[PF1]Point Forecasts

The method used to compute the forecasts of each country was based on conventional cohort-component book-keeping:

(i) A starting, or jump-off population was established.

(ii) Survival probabilities were calculated by sex for each forecast year t = 2003, 2004,..., 2049, for each age x = 0, 1,..., 99, to survive the cohorts to the next age. These were based on "projective" age-specific mortality rates computed annually from the parallelograms of the Lexis diagram. Survival from birth to age 0 was based on direct estimates of average survival probability. Within age-group 100+ the fraction of survivors was inferred from the rates of ages 98 and 99.

(iii) Births were generated for years t = 2003, 2004,..., 2049, using age-specific fertility rates for women in ages x = 15, 16,..., 49.

(iv) Migration during years t = 2003, 2004,..., 2049 was handled in terms of additive net migration numbers that already incorporate the effect of mortality within the year of entry or exit.

For each step, a point forecast, i.e., the most likely value, was established for the variables of interest.

Jump-off Population

Population as of January 1, 2003 was taken from the New Cronos database, at the end of May, 2004. For Denmark, Finland, Iceland, the Netherlands, Norway, and Sweden the figures come from a population register. For Austria, Belgium, Italy, Luxembourg, Spain and Switzerland the estimates were based on the 2000 (conventional) census, and updated by data from the population register. Germany currently relies on the 1987 census and population register updates. France, Greece, Ireland, Portugal and the U.K. use the census of 2000 and updates from vital registration and survey data. Special estimates for the oldest ages had to be made for Austria (ages 95+), Luxembourg (ages 95+), Portugal (ages 85+) and the U.K. (ages 90+).

More recent population values were available for several countries. These were not used in the current exercise for technical reasons. Incorporating them would have complicated the uncertainty analysis of EU/EEA jointly.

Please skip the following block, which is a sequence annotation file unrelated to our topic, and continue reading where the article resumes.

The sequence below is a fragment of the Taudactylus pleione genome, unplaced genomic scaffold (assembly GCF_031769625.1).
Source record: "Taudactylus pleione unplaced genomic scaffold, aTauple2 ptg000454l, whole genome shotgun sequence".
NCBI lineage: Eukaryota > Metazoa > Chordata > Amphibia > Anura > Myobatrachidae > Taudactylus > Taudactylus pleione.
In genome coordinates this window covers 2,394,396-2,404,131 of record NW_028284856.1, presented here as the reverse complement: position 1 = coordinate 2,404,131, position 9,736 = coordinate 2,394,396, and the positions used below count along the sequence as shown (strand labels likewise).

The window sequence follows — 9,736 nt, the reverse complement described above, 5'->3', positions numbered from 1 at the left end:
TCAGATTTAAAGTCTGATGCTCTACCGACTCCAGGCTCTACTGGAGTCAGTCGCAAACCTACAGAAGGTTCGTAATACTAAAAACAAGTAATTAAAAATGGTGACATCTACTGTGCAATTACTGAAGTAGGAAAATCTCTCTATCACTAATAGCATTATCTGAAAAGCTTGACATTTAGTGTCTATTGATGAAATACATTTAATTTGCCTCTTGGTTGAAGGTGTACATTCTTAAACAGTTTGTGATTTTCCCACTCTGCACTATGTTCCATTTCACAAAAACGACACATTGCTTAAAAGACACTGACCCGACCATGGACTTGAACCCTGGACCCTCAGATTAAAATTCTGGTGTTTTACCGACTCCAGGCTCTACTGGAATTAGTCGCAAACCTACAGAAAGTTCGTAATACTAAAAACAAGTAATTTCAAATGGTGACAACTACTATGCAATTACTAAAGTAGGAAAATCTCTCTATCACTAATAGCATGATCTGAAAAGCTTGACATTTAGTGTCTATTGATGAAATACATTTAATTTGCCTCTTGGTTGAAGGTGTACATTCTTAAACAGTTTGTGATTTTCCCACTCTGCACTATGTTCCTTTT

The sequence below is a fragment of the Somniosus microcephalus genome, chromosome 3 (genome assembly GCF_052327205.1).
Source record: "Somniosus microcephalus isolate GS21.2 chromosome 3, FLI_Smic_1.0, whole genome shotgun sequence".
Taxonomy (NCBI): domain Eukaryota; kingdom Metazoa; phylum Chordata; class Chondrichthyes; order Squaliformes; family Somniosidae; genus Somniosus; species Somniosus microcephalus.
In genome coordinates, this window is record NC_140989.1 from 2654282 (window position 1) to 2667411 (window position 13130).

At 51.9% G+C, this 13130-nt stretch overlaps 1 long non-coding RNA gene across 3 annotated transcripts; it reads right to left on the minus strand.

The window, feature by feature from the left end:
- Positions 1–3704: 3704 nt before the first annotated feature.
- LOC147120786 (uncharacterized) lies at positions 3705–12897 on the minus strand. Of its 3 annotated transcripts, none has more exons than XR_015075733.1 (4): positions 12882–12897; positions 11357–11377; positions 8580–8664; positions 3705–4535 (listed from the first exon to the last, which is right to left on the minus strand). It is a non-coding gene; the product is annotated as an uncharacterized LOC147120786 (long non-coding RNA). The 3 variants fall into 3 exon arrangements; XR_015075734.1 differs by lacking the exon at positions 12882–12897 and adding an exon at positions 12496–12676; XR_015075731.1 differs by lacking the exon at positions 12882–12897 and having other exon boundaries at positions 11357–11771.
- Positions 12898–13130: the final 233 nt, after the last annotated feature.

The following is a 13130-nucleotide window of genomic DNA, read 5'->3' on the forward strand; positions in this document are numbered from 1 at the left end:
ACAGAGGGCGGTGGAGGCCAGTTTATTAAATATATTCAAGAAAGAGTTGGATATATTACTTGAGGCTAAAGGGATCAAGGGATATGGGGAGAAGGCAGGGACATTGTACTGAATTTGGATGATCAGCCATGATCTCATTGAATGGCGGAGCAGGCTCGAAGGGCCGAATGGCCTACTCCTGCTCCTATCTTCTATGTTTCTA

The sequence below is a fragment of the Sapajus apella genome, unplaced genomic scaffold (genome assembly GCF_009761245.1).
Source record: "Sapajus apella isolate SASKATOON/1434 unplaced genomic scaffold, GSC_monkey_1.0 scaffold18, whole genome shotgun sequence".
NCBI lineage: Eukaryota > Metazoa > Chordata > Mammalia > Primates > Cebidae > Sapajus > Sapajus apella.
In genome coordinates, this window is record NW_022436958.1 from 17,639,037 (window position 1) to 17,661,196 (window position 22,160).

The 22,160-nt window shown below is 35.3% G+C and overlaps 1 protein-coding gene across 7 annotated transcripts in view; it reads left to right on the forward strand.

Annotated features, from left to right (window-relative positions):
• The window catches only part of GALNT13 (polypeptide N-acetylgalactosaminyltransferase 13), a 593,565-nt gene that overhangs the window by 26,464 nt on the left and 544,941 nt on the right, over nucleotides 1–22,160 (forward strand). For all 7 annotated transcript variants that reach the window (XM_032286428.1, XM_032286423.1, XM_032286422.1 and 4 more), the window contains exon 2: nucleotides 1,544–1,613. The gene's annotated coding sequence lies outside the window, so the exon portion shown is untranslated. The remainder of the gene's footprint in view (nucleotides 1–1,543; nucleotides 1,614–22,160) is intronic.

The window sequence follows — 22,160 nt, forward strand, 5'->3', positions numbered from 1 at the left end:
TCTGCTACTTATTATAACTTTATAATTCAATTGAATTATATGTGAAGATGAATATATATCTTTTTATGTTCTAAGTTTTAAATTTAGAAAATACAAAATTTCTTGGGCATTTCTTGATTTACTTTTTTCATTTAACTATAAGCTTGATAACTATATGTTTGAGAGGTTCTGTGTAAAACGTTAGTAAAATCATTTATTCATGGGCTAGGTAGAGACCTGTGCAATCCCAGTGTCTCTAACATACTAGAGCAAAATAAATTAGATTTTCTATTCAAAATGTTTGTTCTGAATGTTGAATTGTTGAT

A jump-off value of age- and sex-specific mortality was established by smoothing the observed values of years 1998-2002 and adjusting for increase during the period to match the level of 2002. For all countries, rates in ages 95+ were imputed using information in younger ages. For Germany, Greece, Portugal and the U.K. additional special estimations were made to establish starting values for the highest ages.

The point forecast for age- and sex-specific mortality was calculated by starting from the jump-off value and applying an age-specific rate of decline during years t = 2002-2003, 2003-2004,...., 2048-2049, to the value obtained until then. A country-specific initial rate of decline was estimated and a linear change towards an eventual rate of decline was assumed to occur by year 2030.

The initial rate of decline was empirically estimated from years 1993-2002. The values were constrained to be non-negative and smoothed separately for males and females before use. In some cases extremely high rates of improvement were observed in the highest ages. These were thought implausibly high for forecasting purposes, and judgmentally reduced to the level of immediately younger ages.

The eventual rate of decline was empirically estimated from the data of Austria, Denmark, Finland, France, Germany, Italy, the Netherlands, Norway, Sweden, Switzerland and the U.K., during the latest 30-year period ending between 1997-2001, for which the data were available. The estimates were smoothed separately for males and females. The same eventual rate was used for all countries.


Recorded age-specific fertility in ages x = 15, 16,..., 49, in t = 2002, was used to provide jump-off values. The rates were smoothed before use. For some countries for missing values were obtained by using linear interpolation and extrapolation.

Ultimate value for the total fertility rate was specified for groups of countries, and the total fertility rates of the intermediate forecast years were obtained by linear interpolation.

Mean age at childbearing (defined as mean age of age-specific fertility schedule) was assumed to increase from the value at t = 2002, to age 31.0, to be reached by year 2017. A log-linear model was used to implement the change.

Net Migration

Net migration was defined as the difference in reported population growth and natural increase. (This may differ from estimates obtained by subtracting estimates of out-migration from estimates of in-migration.)

Jump-off values at t = 2002 were judgmentally specified based on the most recent officially reported values, levels estimated from time-series models, and reported values in countries deemed similar with respect to migration. The jump-off value was assumed to persist for 10 years. Then, a linear change to the ultimate level was assumed. The ultimate level of net migration was specified based on time series models and judgment. For the year t = 2003 a correction was made to conform to the published estimates.

The age-structure of net migration was assumed to start from a national pattern estimated from data in 1990-2000, and to change linearly to an average pattern, estimated from Austria, Belgium, Denmark, Iceland, Netherlands, Norway, Sweden and Switzerland, after ten years and then held constant for the rest of the forecast period. For Greece the average pattern was used from the start.

Last updated 24.9.2004